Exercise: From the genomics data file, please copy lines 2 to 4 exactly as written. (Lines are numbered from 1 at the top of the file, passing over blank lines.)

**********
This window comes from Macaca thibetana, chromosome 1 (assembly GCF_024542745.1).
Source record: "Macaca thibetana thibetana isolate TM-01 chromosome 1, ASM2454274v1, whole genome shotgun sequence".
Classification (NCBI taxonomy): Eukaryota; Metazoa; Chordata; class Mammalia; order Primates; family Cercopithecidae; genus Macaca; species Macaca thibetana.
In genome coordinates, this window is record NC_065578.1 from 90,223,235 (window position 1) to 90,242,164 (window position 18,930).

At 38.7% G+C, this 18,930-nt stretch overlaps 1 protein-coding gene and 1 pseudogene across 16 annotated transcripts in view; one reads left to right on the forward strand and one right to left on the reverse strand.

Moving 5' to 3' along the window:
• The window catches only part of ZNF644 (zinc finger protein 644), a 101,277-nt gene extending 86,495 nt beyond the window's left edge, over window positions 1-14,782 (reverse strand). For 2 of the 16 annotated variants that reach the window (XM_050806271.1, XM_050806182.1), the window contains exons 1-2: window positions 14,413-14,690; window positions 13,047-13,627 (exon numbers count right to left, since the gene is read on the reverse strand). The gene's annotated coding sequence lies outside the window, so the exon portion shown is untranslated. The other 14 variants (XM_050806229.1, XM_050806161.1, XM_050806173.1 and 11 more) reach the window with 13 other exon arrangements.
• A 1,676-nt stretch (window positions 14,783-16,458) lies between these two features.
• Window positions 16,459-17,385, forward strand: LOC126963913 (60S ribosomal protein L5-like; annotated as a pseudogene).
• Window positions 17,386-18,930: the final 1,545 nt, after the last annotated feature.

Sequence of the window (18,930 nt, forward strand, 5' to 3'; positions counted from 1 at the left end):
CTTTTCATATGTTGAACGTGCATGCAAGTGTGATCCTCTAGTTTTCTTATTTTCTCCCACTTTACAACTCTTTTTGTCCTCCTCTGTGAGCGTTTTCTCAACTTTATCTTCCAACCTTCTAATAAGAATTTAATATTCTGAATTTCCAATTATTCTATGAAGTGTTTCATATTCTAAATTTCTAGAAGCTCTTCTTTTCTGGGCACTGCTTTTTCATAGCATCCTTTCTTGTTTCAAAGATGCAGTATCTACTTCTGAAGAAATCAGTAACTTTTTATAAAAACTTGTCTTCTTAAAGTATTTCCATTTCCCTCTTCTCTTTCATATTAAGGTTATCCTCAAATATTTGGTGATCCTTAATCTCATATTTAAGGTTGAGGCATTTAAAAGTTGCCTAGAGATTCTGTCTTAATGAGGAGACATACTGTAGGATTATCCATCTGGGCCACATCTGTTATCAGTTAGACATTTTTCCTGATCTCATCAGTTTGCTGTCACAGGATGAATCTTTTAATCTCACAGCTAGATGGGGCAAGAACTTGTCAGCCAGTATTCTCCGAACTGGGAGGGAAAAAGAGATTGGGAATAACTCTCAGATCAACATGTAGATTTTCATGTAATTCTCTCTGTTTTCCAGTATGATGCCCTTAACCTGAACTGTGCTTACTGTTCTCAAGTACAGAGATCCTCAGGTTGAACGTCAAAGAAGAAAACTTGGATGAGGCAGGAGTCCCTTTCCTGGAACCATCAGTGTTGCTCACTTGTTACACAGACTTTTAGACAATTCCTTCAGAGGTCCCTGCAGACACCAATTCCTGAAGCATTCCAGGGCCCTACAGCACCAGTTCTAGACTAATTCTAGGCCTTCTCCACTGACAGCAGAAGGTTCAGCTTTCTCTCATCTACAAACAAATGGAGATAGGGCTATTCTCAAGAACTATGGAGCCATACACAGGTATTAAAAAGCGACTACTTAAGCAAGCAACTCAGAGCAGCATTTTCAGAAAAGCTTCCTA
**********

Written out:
Source record: "Macaca thibetana thibetana isolate TM-01 chromosome 1, ASM2454274v1, whole genome shotgun sequence".
Classification (NCBI taxonomy): Eukaryota; Metazoa; Chordata; class Mammalia; order Primates; family Cercopithecidae; genus Macaca; species Macaca thibetana.
In genome coordinates, this window is record NC_065578.1 from 90,223,235 (window position 1) to 90,242,164 (window position 18,930).